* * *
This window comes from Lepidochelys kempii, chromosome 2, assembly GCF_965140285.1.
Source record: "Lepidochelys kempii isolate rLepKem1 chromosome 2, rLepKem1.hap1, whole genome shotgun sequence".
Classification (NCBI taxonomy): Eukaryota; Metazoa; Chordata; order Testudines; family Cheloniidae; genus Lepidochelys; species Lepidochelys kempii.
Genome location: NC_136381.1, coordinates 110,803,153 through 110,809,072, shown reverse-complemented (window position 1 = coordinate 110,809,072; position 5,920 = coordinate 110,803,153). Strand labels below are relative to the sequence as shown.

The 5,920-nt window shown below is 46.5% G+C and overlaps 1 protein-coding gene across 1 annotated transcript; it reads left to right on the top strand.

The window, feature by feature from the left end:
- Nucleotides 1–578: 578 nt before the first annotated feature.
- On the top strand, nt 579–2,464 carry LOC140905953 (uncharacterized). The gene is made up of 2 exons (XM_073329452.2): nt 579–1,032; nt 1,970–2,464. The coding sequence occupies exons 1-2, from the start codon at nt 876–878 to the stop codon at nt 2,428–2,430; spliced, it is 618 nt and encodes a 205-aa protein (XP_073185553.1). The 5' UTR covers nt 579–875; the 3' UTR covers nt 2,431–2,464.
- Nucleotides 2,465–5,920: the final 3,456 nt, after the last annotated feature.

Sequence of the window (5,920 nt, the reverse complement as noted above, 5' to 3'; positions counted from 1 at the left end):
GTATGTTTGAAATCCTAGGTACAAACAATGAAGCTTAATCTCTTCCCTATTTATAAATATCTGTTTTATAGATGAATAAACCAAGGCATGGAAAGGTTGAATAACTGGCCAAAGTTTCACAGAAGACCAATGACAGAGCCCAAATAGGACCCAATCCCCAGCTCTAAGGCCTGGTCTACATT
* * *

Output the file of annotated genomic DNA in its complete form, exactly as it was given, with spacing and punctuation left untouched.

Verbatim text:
This window comes from Lepidochelys kempii, chromosome 2, assembly GCF_965140285.1.
Source record: "Lepidochelys kempii isolate rLepKem1 chromosome 2, rLepKem1.hap1, whole genome shotgun sequence".
Classification (NCBI taxonomy): Eukaryota; Metazoa; Chordata; order Testudines; family Cheloniidae; genus Lepidochelys; species Lepidochelys kempii.
Genome location: NC_136381.1, coordinates 110,803,153 through 110,809,072, shown reverse-complemented (window position 1 = coordinate 110,809,072; position 5,920 = coordinate 110,803,153). Strand labels below are relative to the sequence as shown.

The 5,920-nt window shown below is 46.5% G+C and overlaps 1 protein-coding gene across 1 annotated transcript; it reads left to right on the top strand.

The window, feature by feature from the left end:
- Nucleotides 1–578: 578 nt before the first annotated feature.
- On the top strand, nt 579–2,464 carry LOC140905953 (uncharacterized). The gene is made up of 2 exons (XM_073329452.2): nt 579–1,032; nt 1,970–2,464. The coding sequence occupies exons 1-2, from the start codon at nt 876–878 to the stop codon at nt 2,428–2,430; spliced, it is 618 nt and encodes a 205-aa protein (XP_073185553.1). The 5' UTR covers nt 579–875; the 3' UTR covers nt 2,431–2,464.
- Nucleotides 2,465–5,920: the final 3,456 nt, after the last annotated feature.

Sequence of the window (5,920 nt, the reverse complement as noted above, 5' to 3'; positions counted from 1 at the left end):
GTATGTTTGAAATCCTAGGTACAAACAATGAAGCTTAATCTCTTCCCTATTTATAAATATCTGTTTTATAGATGAATAAACCAAGGCATGGAAAGGTTGAATAACTGGCCAAAGTTTCACAGAAGACCAATGACAGAGCCCAAATAGGACCCAATCCCCAGCTCTAAGGCCTGGTCTACATT